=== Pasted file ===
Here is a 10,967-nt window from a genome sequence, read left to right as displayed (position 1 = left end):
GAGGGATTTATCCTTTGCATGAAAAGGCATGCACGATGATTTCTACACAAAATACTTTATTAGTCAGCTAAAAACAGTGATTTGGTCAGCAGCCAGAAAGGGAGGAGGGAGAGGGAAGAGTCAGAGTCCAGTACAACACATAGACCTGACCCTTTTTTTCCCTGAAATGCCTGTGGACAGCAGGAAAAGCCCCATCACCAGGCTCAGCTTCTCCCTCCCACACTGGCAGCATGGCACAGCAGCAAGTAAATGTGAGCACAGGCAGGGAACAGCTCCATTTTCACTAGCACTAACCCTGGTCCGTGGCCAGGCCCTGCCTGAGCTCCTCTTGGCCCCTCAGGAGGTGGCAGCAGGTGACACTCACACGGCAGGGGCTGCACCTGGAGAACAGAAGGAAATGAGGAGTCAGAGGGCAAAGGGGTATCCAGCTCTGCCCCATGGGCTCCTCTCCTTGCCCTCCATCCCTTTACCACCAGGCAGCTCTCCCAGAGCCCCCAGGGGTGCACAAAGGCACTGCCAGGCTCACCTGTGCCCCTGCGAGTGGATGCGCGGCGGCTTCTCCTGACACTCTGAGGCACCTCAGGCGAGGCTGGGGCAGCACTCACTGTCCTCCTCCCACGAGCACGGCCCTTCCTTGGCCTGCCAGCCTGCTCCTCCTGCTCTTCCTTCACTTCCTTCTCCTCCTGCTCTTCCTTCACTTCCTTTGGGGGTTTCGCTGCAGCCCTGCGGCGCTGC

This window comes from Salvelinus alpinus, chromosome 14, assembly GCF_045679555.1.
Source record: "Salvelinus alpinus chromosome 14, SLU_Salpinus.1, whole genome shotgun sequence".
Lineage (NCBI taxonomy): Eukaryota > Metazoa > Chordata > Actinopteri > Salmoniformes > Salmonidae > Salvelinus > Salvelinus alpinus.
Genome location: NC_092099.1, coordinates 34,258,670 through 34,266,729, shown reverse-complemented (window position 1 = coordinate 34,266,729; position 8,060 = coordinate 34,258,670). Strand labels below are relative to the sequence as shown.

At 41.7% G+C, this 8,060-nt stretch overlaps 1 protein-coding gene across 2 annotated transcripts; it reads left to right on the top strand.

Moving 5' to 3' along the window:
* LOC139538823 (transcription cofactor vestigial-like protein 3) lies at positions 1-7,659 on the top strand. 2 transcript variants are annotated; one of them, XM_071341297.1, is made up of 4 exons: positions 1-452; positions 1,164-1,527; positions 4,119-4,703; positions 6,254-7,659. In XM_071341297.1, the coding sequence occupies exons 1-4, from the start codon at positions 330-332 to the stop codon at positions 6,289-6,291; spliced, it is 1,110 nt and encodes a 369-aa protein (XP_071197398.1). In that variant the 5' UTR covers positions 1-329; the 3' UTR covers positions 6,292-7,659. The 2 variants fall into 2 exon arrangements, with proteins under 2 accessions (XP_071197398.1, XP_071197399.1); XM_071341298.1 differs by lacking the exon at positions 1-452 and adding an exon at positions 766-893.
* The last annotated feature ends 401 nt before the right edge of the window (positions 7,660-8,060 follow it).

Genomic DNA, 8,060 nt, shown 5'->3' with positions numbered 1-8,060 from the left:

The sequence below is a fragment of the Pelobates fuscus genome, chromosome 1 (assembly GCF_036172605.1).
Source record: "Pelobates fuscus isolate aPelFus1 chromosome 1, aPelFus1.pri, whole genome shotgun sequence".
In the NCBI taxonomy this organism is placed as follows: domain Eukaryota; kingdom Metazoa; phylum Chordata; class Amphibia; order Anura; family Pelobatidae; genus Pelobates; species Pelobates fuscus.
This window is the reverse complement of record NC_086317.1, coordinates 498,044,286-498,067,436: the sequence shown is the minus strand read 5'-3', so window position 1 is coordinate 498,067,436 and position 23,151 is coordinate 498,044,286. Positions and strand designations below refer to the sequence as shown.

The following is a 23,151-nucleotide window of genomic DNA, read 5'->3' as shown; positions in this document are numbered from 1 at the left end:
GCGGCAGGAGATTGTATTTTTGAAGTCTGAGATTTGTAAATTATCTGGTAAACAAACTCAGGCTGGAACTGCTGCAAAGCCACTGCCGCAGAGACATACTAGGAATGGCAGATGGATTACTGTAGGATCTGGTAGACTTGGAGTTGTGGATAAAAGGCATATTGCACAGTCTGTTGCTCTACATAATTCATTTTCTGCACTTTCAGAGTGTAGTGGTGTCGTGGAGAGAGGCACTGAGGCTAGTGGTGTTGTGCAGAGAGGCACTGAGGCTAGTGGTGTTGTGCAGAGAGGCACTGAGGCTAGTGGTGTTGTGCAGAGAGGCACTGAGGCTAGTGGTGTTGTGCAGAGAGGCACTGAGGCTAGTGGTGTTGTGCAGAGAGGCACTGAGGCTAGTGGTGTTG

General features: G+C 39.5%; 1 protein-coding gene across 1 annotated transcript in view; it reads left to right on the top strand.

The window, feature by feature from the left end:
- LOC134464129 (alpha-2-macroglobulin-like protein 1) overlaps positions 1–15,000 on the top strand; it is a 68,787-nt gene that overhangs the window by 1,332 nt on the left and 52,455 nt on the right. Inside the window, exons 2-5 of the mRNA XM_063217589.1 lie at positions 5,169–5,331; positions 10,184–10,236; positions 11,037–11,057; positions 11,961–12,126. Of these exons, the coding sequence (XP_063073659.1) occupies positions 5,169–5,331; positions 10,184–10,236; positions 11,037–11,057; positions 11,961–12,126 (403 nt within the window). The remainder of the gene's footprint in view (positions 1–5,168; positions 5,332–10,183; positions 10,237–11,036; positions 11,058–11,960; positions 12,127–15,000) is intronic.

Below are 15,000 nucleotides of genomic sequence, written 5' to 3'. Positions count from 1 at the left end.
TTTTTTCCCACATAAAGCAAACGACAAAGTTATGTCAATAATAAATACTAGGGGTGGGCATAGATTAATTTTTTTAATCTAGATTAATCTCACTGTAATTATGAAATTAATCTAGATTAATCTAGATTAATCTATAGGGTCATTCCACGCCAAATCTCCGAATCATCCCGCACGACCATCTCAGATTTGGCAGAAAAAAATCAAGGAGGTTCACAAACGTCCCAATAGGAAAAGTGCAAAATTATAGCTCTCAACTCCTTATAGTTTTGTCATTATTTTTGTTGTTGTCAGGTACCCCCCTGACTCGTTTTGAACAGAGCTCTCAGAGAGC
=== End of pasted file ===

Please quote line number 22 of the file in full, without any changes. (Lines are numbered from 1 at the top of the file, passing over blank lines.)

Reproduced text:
TTTTTTCCCACATAAAGCAAACGACAAAGTTATGTCAATAATAAATACTAGGGGTGGGCATAGATTAATTTTTTTAATCTAGATTAATCTCACTGTAATTATGAAATTAATCTAGATTAATCTAGATTAATCTATAGGGTCATTCCACGCCAAATCTCCGAATCATCCCGCACGACCATCTCAGATTTGGCAGAAAAAAATCAAGGAGGTTCACAAACGTCCCAATAGGAAAAGTGCAAAATTATAGCTCTCAACTCCTTATAGTTTTGTCATTATTTTTGTTGTTGTCAGGTACCCCCCTGACTCGTTTTGAACAGAGCTCTCAGAGAGC